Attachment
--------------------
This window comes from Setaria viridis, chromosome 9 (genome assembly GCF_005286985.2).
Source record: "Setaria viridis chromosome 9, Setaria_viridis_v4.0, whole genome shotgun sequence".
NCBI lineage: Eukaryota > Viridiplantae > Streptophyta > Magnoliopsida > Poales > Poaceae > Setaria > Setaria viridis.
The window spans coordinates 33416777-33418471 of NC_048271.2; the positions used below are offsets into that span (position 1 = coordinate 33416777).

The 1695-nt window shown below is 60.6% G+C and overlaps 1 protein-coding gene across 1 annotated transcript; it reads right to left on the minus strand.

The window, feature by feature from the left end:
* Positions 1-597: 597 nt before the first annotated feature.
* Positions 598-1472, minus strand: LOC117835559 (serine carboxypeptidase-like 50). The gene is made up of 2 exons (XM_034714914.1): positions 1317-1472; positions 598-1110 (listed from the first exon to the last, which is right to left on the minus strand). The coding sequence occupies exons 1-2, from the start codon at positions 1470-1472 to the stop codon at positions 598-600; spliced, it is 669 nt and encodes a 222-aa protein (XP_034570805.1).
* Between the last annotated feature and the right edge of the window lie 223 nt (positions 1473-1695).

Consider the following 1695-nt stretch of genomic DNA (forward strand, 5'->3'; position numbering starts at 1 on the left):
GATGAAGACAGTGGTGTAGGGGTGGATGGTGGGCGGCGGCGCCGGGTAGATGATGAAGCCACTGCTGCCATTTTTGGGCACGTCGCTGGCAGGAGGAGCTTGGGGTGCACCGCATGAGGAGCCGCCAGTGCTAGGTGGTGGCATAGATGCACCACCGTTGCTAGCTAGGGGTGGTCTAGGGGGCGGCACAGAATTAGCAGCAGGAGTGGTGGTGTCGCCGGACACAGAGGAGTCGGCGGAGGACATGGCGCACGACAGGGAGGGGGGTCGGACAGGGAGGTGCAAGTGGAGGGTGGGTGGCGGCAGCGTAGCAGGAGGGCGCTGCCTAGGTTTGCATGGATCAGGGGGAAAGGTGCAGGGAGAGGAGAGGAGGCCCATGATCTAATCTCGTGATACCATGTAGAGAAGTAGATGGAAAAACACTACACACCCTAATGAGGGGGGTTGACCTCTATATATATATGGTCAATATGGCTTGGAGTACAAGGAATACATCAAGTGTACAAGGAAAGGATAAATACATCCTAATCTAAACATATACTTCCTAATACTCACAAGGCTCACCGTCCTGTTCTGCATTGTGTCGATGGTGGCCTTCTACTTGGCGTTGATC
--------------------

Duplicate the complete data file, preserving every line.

This window comes from Setaria viridis, chromosome 9 (genome assembly GCF_005286985.2).
Source record: "Setaria viridis chromosome 9, Setaria_viridis_v4.0, whole genome shotgun sequence".
NCBI lineage: Eukaryota > Viridiplantae > Streptophyta > Magnoliopsida > Poales > Poaceae > Setaria > Setaria viridis.
The window spans coordinates 33416777-33418471 of NC_048271.2; the positions used below are offsets into that span (position 1 = coordinate 33416777).

The 1695-nt window shown below is 60.6% G+C and overlaps 1 protein-coding gene across 1 annotated transcript; it reads right to left on the minus strand.

The window, feature by feature from the left end:
* Positions 1-597: 597 nt before the first annotated feature.
* Positions 598-1472, minus strand: LOC117835559 (serine carboxypeptidase-like 50). The gene is made up of 2 exons (XM_034714914.1): positions 1317-1472; positions 598-1110 (listed from the first exon to the last, which is right to left on the minus strand). The coding sequence occupies exons 1-2, from the start codon at positions 1470-1472 to the stop codon at positions 598-600; spliced, it is 669 nt and encodes a 222-aa protein (XP_034570805.1).
* Between the last annotated feature and the right edge of the window lie 223 nt (positions 1473-1695).

Consider the following 1695-nt stretch of genomic DNA (forward strand, 5'->3'; position numbering starts at 1 on the left):
GATGAAGACAGTGGTGTAGGGGTGGATGGTGGGCGGCGGCGCCGGGTAGATGATGAAGCCACTGCTGCCATTTTTGGGCACGTCGCTGGCAGGAGGAGCTTGGGGTGCACCGCATGAGGAGCCGCCAGTGCTAGGTGGTGGCATAGATGCACCACCGTTGCTAGCTAGGGGTGGTCTAGGGGGCGGCACAGAATTAGCAGCAGGAGTGGTGGTGTCGCCGGACACAGAGGAGTCGGCGGAGGACATGGCGCACGACAGGGAGGGGGGTCGGACAGGGAGGTGCAAGTGGAGGGTGGGTGGCGGCAGCGTAGCAGGAGGGCGCTGCCTAGGTTTGCATGGATCAGGGGGAAAGGTGCAGGGAGAGGAGAGGAGGCCCATGATCTAATCTCGTGATACCATGTAGAGAAGTAGATGGAAAAACACTACACACCCTAATGAGGGGGGTTGACCTCTATATATATATGGTCAATATGGCTTGGAGTACAAGGAATACATCAAGTGTACAAGGAAAGGATAAATACATCCTAATCTAAACATATACTTCCTAATACTCACAAGGCTCACCGTCCTGTTCTGCATTGTGTCGATGGTGGCCTTCTACTTGGCGTTGATC